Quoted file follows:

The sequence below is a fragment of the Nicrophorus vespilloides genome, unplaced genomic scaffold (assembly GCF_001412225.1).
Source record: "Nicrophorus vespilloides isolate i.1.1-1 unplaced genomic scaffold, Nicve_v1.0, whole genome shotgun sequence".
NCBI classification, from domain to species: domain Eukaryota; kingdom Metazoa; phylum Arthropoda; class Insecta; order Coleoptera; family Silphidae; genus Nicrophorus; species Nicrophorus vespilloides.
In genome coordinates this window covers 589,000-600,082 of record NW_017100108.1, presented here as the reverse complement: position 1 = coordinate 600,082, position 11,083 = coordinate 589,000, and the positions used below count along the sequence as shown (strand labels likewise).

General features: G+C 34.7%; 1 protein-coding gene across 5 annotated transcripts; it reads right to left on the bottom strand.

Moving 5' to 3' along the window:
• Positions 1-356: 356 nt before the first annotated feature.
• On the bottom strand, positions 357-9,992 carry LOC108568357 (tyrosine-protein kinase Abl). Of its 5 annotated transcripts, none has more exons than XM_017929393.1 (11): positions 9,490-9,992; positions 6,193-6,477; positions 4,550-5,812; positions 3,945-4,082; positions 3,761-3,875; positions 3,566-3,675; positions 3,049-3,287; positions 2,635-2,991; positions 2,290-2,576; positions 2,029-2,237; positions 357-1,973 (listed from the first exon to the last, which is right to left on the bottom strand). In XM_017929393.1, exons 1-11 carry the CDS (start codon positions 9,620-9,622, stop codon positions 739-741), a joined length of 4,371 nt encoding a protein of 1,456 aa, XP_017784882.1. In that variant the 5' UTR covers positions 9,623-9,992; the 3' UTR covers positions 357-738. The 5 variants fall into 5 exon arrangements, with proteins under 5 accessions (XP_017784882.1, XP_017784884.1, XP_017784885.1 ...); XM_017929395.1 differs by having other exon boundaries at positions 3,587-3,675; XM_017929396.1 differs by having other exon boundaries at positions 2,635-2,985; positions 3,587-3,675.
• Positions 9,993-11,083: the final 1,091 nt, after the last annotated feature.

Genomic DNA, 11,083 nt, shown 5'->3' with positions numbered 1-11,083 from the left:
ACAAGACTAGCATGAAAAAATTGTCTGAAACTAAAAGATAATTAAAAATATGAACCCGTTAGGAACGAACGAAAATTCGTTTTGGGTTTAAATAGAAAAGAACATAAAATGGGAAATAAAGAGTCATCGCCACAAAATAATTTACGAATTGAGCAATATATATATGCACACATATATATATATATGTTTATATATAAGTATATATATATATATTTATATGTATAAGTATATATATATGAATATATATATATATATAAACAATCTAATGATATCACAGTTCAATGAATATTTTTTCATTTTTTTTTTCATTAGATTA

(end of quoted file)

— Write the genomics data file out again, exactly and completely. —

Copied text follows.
The sequence below is a fragment of the Nicrophorus vespilloides genome, unplaced genomic scaffold (assembly GCF_001412225.1).
Source record: "Nicrophorus vespilloides isolate i.1.1-1 unplaced genomic scaffold, Nicve_v1.0, whole genome shotgun sequence".
NCBI classification, from domain to species: domain Eukaryota; kingdom Metazoa; phylum Arthropoda; class Insecta; order Coleoptera; family Silphidae; genus Nicrophorus; species Nicrophorus vespilloides.
In genome coordinates this window covers 589,000-600,082 of record NW_017100108.1, presented here as the reverse complement: position 1 = coordinate 600,082, position 11,083 = coordinate 589,000, and the positions used below count along the sequence as shown (strand labels likewise).

General features: G+C 34.7%; 1 protein-coding gene across 5 annotated transcripts; it reads right to left on the bottom strand.

Moving 5' to 3' along the window:
• Positions 1-356: 356 nt before the first annotated feature.
• On the bottom strand, positions 357-9,992 carry LOC108568357 (tyrosine-protein kinase Abl). Of its 5 annotated transcripts, none has more exons than XM_017929393.1 (11): positions 9,490-9,992; positions 6,193-6,477; positions 4,550-5,812; positions 3,945-4,082; positions 3,761-3,875; positions 3,566-3,675; positions 3,049-3,287; positions 2,635-2,991; positions 2,290-2,576; positions 2,029-2,237; positions 357-1,973 (listed from the first exon to the last, which is right to left on the bottom strand). In XM_017929393.1, exons 1-11 carry the CDS (start codon positions 9,620-9,622, stop codon positions 739-741), a joined length of 4,371 nt encoding a protein of 1,456 aa, XP_017784882.1. In that variant the 5' UTR covers positions 9,623-9,992; the 3' UTR covers positions 357-738. The 5 variants fall into 5 exon arrangements, with proteins under 5 accessions (XP_017784882.1, XP_017784884.1, XP_017784885.1 ...); XM_017929395.1 differs by having other exon boundaries at positions 3,587-3,675; XM_017929396.1 differs by having other exon boundaries at positions 2,635-2,985; positions 3,587-3,675.
• Positions 9,993-11,083: the final 1,091 nt, after the last annotated feature.

Genomic DNA, 11,083 nt, shown 5'->3' with positions numbered 1-11,083 from the left:
ACAAGACTAGCATGAAAAAATTGTCTGAAACTAAAAGATAATTAAAAATATGAACCCGTTAGGAACGAACGAAAATTCGTTTTGGGTTTAAATAGAAAAGAACATAAAATGGGAAATAAAGAGTCATCGCCACAAAATAATTTACGAATTGAGCAATATATATATGCACACATATATATATATATGTTTATATATAAGTATATATATATATATTTATATGTATAAGTATATATATATGAATATATATATATATATAAACAATCTAATGATATCACAGTTCAATGAATATTTTTTCATTTTTTTTTTCATTAGATTA